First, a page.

LETTER: Say no to Squamish Canyon, council | Squamish Chief

LETTER: Say no to Squamish Canyon, council

Editor’s note: This letter is a shortened version of one sent to the District of Squamish council and copied to The Chief.

Water cascades off the canyon walls from under the thick green and brown carpet of the forest floor. A thin fog hangs in the air, adding an ethereal feel to the powerful 70-foot waterfall upstream.

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You’re standing on a serene, volunteer-built and maintained viewing platform, hardly believing that such beauty exists within the bounds of our municipality. But you’re distracted because not far above you, there’s a boardwalk. Two friends are encouraging each other while they take selfies and discuss Instagram hashtags. Another group waits impatiently to take pictures in the same spot. Meanwhile, a guide is giving a presentation to a tour group. The trailhead parking where you used to see a dog walker, a kayaker, or maybe a dirt biker — and usually not all three on the same day — is now a concession stand with cars lining the approaching road for hundreds of meters, and the free public trail you used to take to view the upper falls is now pay-access-only.

Please ask Squamish Council to not rezone this area. Mamquam Falls and the surrounding canyon are an incredible treasure held dear by our community and should not be for sale, let alone given away in exchange for nothing. The provincial government may have approved this project from an office in the city, but council doesn’t have to, and it’s the District’s mandate to think about what this business would bring to our community — and what it would take away. Make the decision based on that.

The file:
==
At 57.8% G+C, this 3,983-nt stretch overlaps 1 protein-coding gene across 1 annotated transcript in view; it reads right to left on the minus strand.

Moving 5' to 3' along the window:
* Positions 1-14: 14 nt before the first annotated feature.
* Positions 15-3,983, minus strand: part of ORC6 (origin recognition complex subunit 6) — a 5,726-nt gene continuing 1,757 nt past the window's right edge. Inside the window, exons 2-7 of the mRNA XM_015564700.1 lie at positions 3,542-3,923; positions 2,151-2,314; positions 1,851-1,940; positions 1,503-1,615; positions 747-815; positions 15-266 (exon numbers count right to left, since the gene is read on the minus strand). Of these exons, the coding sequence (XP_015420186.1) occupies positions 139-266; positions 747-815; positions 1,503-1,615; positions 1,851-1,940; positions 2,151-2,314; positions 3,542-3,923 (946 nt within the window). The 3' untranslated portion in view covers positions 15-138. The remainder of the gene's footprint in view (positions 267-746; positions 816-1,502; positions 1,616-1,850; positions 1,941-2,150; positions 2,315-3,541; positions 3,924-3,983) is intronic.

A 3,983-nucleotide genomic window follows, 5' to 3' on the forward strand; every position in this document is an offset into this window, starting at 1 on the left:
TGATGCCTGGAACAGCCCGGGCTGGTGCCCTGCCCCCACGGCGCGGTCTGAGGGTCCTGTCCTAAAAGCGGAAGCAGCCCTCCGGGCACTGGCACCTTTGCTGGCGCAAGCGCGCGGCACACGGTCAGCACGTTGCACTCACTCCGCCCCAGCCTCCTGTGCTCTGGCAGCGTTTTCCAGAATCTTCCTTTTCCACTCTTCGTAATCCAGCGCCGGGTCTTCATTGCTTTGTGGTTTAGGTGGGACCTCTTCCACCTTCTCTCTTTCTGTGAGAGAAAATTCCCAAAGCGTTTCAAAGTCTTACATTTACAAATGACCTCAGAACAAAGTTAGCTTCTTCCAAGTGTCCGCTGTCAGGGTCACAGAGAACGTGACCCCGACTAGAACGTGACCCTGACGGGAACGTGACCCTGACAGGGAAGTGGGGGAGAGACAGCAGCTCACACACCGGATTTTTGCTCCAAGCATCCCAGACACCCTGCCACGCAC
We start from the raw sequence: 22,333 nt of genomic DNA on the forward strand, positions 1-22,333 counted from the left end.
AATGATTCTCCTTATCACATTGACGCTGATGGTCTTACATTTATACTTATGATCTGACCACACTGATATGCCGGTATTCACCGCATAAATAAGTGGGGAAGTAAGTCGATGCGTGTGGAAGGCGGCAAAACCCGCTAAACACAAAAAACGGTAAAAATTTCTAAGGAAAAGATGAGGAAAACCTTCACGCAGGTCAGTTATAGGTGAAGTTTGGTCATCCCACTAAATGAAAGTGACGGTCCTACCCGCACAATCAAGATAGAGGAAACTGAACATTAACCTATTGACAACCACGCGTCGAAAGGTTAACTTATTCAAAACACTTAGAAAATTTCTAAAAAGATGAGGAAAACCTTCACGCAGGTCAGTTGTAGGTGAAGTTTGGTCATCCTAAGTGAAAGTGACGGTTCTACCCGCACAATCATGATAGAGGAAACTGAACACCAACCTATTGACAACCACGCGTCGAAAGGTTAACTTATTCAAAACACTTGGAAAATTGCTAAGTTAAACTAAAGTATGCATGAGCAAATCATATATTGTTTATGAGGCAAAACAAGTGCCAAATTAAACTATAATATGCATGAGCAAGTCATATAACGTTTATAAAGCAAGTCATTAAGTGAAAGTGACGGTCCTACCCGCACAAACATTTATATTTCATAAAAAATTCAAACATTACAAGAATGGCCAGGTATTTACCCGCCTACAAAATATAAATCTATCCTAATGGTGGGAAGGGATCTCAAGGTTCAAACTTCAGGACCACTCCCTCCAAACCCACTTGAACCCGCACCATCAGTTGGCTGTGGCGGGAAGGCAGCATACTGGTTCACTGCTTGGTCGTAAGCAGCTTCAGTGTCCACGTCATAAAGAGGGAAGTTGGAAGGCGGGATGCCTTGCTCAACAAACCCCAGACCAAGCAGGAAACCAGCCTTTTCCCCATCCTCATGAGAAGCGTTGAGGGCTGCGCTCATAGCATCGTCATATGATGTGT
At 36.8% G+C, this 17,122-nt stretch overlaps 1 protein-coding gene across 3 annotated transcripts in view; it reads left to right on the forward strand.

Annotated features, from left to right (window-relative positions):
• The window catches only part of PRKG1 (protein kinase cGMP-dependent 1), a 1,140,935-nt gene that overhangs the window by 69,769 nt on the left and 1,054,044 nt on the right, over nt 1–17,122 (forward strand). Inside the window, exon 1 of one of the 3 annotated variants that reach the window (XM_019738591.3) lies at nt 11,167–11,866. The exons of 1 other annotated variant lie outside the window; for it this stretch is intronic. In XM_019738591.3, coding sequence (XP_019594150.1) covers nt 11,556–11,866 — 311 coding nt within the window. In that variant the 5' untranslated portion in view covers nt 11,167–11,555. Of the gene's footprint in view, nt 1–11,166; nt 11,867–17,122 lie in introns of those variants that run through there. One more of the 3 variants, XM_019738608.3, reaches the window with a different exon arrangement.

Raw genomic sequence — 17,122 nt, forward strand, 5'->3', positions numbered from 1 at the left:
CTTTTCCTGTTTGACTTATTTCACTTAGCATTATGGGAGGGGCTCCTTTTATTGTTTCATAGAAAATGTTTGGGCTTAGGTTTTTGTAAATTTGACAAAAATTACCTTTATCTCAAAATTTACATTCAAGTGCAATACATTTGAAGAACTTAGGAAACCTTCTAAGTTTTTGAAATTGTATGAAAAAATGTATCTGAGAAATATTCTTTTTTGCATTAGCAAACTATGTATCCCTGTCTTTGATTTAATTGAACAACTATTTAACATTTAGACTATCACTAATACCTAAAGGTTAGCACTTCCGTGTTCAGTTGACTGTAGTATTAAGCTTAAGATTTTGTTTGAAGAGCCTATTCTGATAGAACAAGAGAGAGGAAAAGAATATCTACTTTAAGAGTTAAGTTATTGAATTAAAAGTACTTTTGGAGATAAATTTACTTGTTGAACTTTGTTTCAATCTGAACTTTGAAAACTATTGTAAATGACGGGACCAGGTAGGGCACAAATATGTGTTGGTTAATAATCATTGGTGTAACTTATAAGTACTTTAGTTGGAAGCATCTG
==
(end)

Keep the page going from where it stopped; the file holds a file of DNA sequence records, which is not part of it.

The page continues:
Crowds don’t manifest in place. They may or may not come to Mamquam Falls in the coming years, and if they do, we’ll have to deal with it as a community. But this project guarantees that they will come because its success depends on a concerted marketing campaign (that’s already begun) designed to bring them there. Many local residents across all walks of life value this area. Squamish Canyon takes away — or at least, fundamentally alters — this community resource, extracting money from it and returning little or nothing to the community.

Please note, I worked with local non-profit BC Whitewater to secure the access points for kayakers within this tenure. BC Whitewater has no position on the project beyond maintaining public kayak access. These views are mine as a resident of Squamish and do not represent the views of BC Whitewater.

Nick Gottlieb

Squamish

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